Telling a Story in Spanish
Telling a story in Spanish is a wonderful way of practising different verb tenses. Besides, some variety of vocabulary is also required and that is why many teachers require that their students learn how to develop this skill. Here you can read a short anecdote in Spanish and in English. This anecdote is part of a book with 15 conversations in Spanish: Más conversaciones en español. When you read a book in Spanish or just an anecdote, please try to take notes because the goal is not only to understand the content. On top of that, we should be able to tell the story. As you may know, to do that it is very helpful to write a summary of the story without using the same words.
Los entrenadores de fútbol: Pancho y Pedro
Un relato en español y en inglés.
A short story in Spanish and in English.
Listen to the audio here: AUDIO EPISODIO 212
En el año 2001 yo era profesor de Español en un instituto en Goldsboro, Carolina del Norte.
In 2001 I was a Spanish teacher at a high school in Goldsboro, North Carolina.
Un día, el director del instituto me dijo: “Tenemos un problema gordo.
One day, the principal of the high school told me: “We have a big problem.
No tenemos entrenador de fútbol. Como eres de España, seguro que sabes mucho de fútbol.”
We need a soccer coach. Since you are from Spain, you must know a lot about soccer.”
En Estados Unidos llaman “soccer” al fútbol europeo. El director quería que yo fuera el entrenador de soccer.
In the United States they call European football “soccer”. The principal wanted me to become the soccer coach.
Telling a Story and Learning Spanish: Why don´t you try to summarize in Spanish what you have just read?
Le dije que sí, que me parecía una buena idea. No me atreví a decirle que no.
I told him that I agreed with him, that it was a good idea. I didn´t dare to say no to him.
¿Cuál fue la solución? Hablé con Pancho, un cocinero mexicano, y él se convirtió en mi ayudante.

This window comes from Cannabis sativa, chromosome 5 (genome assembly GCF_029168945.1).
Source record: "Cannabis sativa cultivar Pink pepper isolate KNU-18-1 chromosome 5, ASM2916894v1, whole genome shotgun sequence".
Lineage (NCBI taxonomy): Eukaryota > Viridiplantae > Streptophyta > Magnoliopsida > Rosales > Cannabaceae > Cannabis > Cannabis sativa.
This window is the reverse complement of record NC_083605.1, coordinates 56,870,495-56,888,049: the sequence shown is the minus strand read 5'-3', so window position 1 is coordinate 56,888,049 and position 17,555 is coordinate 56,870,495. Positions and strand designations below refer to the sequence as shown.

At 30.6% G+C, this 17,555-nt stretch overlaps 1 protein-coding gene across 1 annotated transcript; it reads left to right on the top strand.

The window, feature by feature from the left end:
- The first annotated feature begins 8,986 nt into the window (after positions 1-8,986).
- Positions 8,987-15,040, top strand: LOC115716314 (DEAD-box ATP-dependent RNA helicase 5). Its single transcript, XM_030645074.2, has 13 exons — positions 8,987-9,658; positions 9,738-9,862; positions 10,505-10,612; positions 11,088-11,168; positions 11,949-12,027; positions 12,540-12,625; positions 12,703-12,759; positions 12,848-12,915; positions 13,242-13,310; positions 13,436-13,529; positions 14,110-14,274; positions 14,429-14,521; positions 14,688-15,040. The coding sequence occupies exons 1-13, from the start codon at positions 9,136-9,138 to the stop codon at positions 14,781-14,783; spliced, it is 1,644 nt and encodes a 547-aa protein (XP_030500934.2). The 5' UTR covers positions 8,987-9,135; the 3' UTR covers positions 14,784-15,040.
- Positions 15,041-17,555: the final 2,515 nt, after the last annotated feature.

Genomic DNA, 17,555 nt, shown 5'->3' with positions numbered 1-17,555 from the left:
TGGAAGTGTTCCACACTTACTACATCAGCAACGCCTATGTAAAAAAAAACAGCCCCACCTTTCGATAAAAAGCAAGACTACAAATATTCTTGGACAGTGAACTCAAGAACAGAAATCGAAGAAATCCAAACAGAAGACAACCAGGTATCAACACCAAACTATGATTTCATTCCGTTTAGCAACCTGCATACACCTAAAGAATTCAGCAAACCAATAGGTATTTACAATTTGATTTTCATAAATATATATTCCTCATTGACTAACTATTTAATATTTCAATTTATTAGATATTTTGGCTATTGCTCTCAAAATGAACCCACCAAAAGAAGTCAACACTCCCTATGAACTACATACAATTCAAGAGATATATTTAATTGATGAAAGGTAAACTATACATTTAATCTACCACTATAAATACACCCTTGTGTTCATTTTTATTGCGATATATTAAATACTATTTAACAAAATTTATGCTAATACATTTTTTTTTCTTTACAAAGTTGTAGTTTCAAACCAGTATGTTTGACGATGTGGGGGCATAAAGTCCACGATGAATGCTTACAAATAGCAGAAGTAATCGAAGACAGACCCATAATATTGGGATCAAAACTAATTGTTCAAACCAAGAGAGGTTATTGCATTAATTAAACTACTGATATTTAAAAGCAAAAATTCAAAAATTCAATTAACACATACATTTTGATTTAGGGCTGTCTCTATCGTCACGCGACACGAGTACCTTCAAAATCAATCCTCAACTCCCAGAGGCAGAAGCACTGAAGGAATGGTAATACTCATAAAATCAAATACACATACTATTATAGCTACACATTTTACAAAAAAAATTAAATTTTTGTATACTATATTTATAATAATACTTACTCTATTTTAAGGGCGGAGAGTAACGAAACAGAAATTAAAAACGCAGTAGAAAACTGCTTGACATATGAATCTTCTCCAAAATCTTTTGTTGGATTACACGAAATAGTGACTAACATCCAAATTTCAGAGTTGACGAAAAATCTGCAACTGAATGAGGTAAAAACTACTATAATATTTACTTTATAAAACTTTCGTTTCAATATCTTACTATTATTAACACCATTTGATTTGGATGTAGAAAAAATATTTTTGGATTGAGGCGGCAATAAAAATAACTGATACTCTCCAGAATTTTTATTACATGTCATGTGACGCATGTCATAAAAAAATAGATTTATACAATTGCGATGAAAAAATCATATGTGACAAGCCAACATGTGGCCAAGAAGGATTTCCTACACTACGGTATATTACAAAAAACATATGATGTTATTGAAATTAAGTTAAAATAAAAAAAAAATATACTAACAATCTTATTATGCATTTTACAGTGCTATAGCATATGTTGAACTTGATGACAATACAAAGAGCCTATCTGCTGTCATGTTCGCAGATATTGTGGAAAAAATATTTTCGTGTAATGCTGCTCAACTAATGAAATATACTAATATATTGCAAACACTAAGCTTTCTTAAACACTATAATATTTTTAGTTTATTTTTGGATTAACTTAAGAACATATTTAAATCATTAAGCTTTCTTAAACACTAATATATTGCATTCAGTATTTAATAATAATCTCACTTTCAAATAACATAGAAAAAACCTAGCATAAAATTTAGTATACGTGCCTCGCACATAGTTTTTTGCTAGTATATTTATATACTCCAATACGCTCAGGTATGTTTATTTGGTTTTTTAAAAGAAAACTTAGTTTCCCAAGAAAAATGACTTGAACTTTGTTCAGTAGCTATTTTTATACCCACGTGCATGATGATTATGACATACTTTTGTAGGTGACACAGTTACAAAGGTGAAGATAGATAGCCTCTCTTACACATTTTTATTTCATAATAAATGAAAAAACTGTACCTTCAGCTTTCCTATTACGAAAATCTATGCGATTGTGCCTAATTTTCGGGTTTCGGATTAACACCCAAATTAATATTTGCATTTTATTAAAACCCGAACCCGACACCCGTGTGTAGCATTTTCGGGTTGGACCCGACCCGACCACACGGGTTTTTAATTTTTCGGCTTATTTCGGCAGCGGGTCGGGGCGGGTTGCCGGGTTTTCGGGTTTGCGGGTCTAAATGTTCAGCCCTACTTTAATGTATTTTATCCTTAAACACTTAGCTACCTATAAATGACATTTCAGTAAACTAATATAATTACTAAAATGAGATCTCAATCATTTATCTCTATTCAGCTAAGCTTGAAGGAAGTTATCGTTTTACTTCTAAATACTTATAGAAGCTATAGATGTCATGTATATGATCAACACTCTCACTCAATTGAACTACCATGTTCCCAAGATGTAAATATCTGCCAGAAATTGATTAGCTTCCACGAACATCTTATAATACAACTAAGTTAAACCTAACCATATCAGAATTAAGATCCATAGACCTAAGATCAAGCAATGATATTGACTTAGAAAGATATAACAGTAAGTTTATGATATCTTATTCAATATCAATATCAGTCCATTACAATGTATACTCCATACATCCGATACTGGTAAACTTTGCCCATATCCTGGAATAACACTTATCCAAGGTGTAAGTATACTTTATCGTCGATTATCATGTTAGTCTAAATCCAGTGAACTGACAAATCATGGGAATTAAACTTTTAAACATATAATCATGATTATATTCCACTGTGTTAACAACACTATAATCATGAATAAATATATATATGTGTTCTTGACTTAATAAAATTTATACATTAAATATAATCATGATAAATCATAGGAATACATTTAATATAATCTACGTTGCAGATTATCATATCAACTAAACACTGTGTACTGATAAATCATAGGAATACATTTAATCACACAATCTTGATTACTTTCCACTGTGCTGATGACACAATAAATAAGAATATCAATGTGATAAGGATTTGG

What was the solution? I talked to Pancho, a Mexican cook, and he became my assistant.
Pancho tampoco sabía mucho de fútbol, pero por lo menos sabía las reglas.
Pancho didn’t know much about soccer either, but at least he knew the rules.
A very important question and the ending of the anecdote
At this point, it can be useful to ask ourselves this important question: Can we make a short list of very useful words? Although I present here some ideas, you are responsible for your own list. The following words are just some that I find interesting: seguro que sabes, quería que yo fuera, no me atreví a, se convirtió, por lo menos. If you can memorize their meaning, you will be able to use them in your own anecdotes.
Nuestro equipo jugó 14 partidos. No ganamos ningún partido, o sea, los perdimos todos.
Our team played 14 games. We didn’t win any game, which means that we lost all of them.
Sin embargo, lo pasamos muy bien. Pancho y yo nos reímos mucho, y los jugadores también.
However, we had a great time. Pancho and I laughed a lot, and the players too.
Después de terminar la temporada, el director del colegio buscó a otro entrenador. Me pareció muy bien.
After the season was over, the school principal looked for another coach. I thought it was a great idea.
And now it is your time to tell this story. However, remember to write down first a short summary and use your own words. After that, explain the story to yourself and to others. Finally, you may want to come up with your own anecdote.